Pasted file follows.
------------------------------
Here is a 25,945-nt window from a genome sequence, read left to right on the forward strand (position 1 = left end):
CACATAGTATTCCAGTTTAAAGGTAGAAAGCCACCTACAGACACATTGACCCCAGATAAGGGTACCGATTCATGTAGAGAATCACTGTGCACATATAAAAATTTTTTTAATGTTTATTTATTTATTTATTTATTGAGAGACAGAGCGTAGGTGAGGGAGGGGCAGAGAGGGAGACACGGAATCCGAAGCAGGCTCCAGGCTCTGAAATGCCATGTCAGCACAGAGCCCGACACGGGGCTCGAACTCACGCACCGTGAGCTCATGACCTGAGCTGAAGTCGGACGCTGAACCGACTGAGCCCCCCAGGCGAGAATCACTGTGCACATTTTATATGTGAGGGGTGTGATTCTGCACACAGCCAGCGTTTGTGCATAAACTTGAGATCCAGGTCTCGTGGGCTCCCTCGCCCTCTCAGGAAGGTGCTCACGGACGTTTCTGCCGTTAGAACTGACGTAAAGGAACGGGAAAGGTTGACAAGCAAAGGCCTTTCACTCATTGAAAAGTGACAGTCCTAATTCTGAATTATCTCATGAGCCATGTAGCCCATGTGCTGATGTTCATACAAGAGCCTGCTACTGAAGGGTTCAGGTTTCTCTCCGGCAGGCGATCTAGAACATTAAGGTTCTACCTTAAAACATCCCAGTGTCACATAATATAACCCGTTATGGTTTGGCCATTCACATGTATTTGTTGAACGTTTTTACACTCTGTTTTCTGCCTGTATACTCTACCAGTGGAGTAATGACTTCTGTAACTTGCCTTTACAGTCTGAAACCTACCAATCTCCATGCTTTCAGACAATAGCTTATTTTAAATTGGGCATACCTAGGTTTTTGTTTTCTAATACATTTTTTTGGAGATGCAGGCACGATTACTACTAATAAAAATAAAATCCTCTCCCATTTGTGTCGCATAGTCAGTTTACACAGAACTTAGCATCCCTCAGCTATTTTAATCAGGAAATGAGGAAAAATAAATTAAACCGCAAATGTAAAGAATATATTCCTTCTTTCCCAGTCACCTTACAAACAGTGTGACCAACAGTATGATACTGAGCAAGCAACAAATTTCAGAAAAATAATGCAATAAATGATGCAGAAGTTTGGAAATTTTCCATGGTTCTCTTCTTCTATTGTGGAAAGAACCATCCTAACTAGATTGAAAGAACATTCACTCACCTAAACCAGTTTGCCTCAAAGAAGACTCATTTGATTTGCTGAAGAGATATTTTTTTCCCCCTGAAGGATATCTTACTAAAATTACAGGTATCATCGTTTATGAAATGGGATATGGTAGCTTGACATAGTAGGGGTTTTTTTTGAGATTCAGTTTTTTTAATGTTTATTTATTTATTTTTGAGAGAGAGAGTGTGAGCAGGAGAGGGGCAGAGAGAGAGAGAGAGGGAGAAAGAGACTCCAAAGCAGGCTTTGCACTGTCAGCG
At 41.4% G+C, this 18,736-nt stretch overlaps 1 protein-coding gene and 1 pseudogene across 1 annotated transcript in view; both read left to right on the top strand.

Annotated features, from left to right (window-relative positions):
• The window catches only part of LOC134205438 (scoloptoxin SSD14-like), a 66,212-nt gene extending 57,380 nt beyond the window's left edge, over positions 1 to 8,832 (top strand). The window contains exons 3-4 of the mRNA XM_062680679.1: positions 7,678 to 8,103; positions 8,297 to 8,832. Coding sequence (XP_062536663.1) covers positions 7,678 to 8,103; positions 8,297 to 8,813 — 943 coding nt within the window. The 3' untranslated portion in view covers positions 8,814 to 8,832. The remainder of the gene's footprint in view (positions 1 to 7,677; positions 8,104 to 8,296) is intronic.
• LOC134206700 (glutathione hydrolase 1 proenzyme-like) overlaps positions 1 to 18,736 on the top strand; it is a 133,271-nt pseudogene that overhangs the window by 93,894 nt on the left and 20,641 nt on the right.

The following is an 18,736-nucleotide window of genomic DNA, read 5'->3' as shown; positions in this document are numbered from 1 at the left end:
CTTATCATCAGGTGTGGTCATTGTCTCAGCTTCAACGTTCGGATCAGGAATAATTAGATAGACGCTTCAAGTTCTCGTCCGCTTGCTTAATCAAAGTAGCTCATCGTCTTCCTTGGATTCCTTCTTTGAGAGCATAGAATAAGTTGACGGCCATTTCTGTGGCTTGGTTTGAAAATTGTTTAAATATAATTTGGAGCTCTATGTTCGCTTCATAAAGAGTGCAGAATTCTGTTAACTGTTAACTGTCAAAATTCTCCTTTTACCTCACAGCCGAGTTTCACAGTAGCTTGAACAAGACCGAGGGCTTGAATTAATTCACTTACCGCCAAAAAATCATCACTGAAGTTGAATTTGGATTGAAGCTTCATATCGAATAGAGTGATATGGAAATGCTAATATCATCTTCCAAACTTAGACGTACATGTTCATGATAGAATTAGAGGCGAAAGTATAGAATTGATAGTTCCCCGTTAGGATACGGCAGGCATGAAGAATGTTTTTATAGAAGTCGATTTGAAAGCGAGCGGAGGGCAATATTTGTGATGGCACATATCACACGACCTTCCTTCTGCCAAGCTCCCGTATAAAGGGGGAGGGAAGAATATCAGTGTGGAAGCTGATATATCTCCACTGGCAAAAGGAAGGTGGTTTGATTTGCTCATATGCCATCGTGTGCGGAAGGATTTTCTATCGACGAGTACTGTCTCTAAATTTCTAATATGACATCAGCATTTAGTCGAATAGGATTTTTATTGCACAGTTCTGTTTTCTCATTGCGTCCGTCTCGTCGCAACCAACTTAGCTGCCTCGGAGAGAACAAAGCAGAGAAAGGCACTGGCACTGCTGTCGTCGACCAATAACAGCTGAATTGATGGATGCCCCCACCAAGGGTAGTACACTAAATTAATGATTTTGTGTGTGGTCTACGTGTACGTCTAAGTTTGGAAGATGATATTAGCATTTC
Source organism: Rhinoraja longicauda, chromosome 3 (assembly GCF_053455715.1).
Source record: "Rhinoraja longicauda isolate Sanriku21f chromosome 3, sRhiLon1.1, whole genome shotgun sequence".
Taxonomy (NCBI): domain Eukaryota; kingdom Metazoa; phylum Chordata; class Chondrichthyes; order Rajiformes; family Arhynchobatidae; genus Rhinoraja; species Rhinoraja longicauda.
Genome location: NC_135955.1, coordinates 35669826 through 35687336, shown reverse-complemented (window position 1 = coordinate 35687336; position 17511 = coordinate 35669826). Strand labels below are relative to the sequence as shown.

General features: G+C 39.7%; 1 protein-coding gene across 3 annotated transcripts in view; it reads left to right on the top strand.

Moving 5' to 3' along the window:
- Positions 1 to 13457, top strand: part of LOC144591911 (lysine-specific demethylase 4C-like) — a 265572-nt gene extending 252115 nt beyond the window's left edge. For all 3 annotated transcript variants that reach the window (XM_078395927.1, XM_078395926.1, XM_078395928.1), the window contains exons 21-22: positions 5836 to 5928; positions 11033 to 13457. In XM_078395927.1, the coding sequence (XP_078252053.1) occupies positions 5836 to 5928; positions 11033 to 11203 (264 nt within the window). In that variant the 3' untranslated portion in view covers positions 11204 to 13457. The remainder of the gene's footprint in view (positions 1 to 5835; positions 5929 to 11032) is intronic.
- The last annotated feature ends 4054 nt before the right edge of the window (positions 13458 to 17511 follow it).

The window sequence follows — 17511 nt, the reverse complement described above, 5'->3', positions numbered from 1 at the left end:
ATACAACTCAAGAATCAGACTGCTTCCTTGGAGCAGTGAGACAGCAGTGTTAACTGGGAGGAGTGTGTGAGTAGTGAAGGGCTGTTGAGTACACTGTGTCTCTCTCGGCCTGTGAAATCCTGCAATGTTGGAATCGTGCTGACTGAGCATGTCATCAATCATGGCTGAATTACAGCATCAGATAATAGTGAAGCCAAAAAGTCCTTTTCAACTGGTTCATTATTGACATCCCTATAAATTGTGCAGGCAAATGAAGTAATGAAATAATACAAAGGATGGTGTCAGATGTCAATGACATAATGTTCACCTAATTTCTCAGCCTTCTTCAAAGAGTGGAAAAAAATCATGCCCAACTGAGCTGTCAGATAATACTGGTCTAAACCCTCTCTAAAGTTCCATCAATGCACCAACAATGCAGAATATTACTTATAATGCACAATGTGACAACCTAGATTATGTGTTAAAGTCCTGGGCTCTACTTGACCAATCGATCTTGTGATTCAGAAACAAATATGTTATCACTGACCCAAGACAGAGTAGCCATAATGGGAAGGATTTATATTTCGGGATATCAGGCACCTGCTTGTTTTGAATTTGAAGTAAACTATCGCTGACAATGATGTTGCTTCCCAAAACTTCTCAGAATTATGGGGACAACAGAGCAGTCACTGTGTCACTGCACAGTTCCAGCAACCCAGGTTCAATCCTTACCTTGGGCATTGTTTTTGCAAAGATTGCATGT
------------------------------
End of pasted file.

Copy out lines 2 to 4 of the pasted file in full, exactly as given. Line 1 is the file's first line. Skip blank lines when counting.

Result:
CACATAGTATTCCAGTTTAAAGGTAGAAAGCCACCTACAGACACATTGACCCCAGATAAGGGTACCGATTCATGTAGAGAATCACTGTGCACATATAAAAATTTTTTTAATGTTTATTTATTTATTTATTTATTGAGAGACAGAGCGTAGGTGAGGGAGGGGCAGAGAGGGAGACACGGAATCCGAAGCAGGCTCCAGGCTCTGAAATGCCATGTCAGCACAGAGCCCGACACGGGGCTCGAACTCACGCACCGTGAGCTCATGACCTGAGCTGAAGTCGGACGCTGAACCGACTGAGCCCCCCAGGCGAGAATCACTGTGCACATTTTATATGTGAGGGGTGTGATTCTGCACACAGCCAGCGTTTGTGCATAAACTTGAGATCCAGGTCTCGTGGGCTCCCTCGCCCTCTCAGGAAGGTGCTCACGGACGTTTCTGCCGTTAGAACTGACGTAAAGGAACGGGAAAGGTTGACAAGCAAAGGCCTTTCACTCATTGAAAAGTGACAGTCCTAATTCTGAATTATCTCATGAGCCATGTAGCCCATGTGCTGATGTTCATACAAGAGCCTGCTACTGAAGGGTTCAGGTTTCTCTCCGGCAGGCGATCTAGAACATTAAGGTTCTACCTTAAAACATCCCAGTGTCACATAATATAACCCGTTATGGTTTGGCCATTCACATGTATTTGTTGAACGTTTTTACACTCTGTTTTCTGCCTGTATACTCTACCAGTGGAGTAATGACTTCTGTAACTTGCCTTTACAGTCTGAAACCTACCAATCTCCATGCTTTCAGACAATAGCTTATTTTAAATTGGGCATACCTAGGTTTTTGTTTTCTAATACATTTTTTTGGAGATGCAGGCACGATTACTACTAATAAAAATAAAATCCTCTCCCATTTGTGTCGCATAGTCAGTTTACACAGAACTTAGCATCCCTCAGCTATTTTAATCAGGAAATGAGGAAAAATAAATTAAACCGCAAATGTAAAGAATATATTCCTTCTTTCCCAGTCACCTTACAAACAGTGTGACCAACAGTATGATACTGAGCAAGCAACAAATTTCAGAAAAATAATGCAATAAATGATGCAGAAGTTTGGAAATTTTCCATGGTTCTCTTCTTCTATTGTGGAAAGAACCATCCTAACTAGATTGAAAGAACATTCACTCACCTAAACCAGTTTGCCTCAAAGAAGACTCATTTGATTTGCTGAAGAGATATTTTTTTCCCCCTGAAGGATATCTTACTAAAATTACAGGTATCATCGTTTATGAAATGGGATATGGTAGCTTGACATAGTAGGGGTTTTTTTTGAGATTCAGTTTTTTTAATGTTTATTTATTTATTTTTGAGAGAGAGAGTGTGAGCAGGAGAGGGGCAGAGAGAGAGAGAGAGGGAGAAAGAGACTCCAAAGCAGGCTTTGCACTGTCAGCG
At 41.4% G+C, this 18,736-nt stretch overlaps 1 protein-coding gene and 1 pseudogene across 1 annotated transcript in view; both read left to right on the top strand.

Annotated features, from left to right (window-relative positions):